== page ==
Editor's Note: Capt Benjamin Gallo is a member of the FY17 SECNAV Naval Innovation Advisory Council (NIAC), a dynamic forum for advisors to conduct research, advance problem-solving projects, and advise the Secretary of the Navy on innovation opportunities within the DON. The DON Office of Strategy and Innovation coordinates support and oversight of the NIAC. The opinions expressed here are solely those of the authors, and do not necessarily reflect those of the Department of the Navy, Department of Defense or the United States government. For more information, please contact DON_Innovation@navy.mil.
With technology, computing power, and data accessibility improving at breakneck speeds, most industries have long since realized the opportunities and insights that data analysis can provide. Professional sports franchises create new and insightful player statistics to help improve the efficiency of their athletes and target the right free agents. Large companies analyze their internal data to uncover cost saving measures and improve efficiencies. Indeed, companies such as Google and Amazon have become synonymous with the idea of “Big Data,” and lead the field in uniquely tailoring their advertising and products to create customer experiences that target individual consumers. Although leaders in the public and private sectors recognize the efficacy of such efforts, achieving results is not nearly as simple as making the decision to employ analytics within an enterprise and then turning on the data pipe.
Organizations within the U.S. government and military, much like their counterparts in private industry, recognize the potential of analytics tools and data strategy. In fact, most organizations within the government have established some form of data tracking and analysis. In December 2015, the International Data Corporation surveyed 210 governmental organizations and 81% of respondents claimed that they had increased their analytics users and techniques over the past 12-24 months (O’Brien. (2016). Business Strategy: U.S. Federal Government — Accelerating the Pace of Change in Deploying Big Data and Analytics. p 3.) Most agencies have already begun to explore the capabilities of data analytics, and the Department of the Navy (DON) is no different.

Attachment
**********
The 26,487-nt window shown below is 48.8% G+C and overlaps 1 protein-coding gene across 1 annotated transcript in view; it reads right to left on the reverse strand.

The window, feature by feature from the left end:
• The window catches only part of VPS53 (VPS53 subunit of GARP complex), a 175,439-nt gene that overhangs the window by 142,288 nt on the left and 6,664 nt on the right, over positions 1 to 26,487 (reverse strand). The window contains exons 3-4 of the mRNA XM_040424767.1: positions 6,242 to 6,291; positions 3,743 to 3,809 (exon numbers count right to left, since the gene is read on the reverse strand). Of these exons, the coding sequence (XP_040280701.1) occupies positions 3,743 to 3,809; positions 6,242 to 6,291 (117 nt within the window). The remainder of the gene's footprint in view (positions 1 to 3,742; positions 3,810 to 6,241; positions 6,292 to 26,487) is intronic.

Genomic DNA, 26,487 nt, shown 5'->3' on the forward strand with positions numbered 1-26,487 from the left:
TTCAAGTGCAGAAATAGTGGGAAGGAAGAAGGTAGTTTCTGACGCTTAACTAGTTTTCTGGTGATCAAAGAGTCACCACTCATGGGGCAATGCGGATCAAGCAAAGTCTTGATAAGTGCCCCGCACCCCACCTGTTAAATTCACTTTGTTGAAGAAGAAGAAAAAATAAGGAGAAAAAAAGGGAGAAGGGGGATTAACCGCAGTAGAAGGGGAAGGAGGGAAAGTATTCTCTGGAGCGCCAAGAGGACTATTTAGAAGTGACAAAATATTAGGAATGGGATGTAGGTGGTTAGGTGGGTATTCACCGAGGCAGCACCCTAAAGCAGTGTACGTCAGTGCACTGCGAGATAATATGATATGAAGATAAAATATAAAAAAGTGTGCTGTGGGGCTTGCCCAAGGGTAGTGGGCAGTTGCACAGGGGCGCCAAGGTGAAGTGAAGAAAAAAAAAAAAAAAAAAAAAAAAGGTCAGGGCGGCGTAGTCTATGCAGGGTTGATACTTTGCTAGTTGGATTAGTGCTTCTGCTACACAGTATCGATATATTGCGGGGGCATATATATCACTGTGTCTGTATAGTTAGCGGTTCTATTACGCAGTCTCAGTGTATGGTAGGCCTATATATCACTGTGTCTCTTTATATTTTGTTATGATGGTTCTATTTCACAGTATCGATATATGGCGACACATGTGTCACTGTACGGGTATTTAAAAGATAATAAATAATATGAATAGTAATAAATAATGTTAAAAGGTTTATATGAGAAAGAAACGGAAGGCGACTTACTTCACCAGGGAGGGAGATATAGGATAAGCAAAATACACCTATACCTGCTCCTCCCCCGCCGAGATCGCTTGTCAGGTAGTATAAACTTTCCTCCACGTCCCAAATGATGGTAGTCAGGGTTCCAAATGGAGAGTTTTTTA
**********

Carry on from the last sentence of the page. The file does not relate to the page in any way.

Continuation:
With the proper tools, personnel, strategy, and vision, data insights can assist decision makers throughout the DON. From gathering, aggregating, and analyzing intelligence to answering questions on staffing, manpower, and personnel, optimized data processing and analysis will improve the department’s warfighting capabilities. The greatest challenge, however, will be moving from an ad hoc collection of individual data efforts to an optimized, enterprise level system. While this enterprise level effort has yet to be fully realized, unit level data projects often help to map the way ahead. Initiatives to map file content, reduce redundancy and obsolete files in data repositories, and connect legacy systems are underway in both the Navy and Marine Corps. These efforts will help shape the data landscape, save time and money, and provide valuable insights to upcoming efforts.
As a FY2017 SECNAV Innovation Advisor, I am leading a project to discover and connect these unit level data efforts already underway across the DON. I aim to collect a number of use cases and best practices from Navy and Marine Corps file, content, and data analysis efforts and recommend a way ahead to encourage the formation of an enterprise-level data vision and strategy. Additionally, my objective is to explore some of the financial, legal, and staffing obstacles to integrating data analytics into the DON’s decision making culture. The application of available tools on a wide range of structured and unstructured data sets will encourage the adoption of data and analysis practices that will help to streamline administrative efforts, reduce duplicative efforts, and ultimately lead to insights and recommendations for decision and policy makers. Ultimately, this can lead to the launch of a pilot analytic effort within the Secretariat.
As advances in computing power, mobile technology, and machine learning drive forward, data analytics will grow ever more commonplace. The DON must become a culture of early adopters within the field of analytics — ensuring greater situational awareness, increased efficiency, and informed decision making.
Reprinted from the DON SECNAV Innovation page.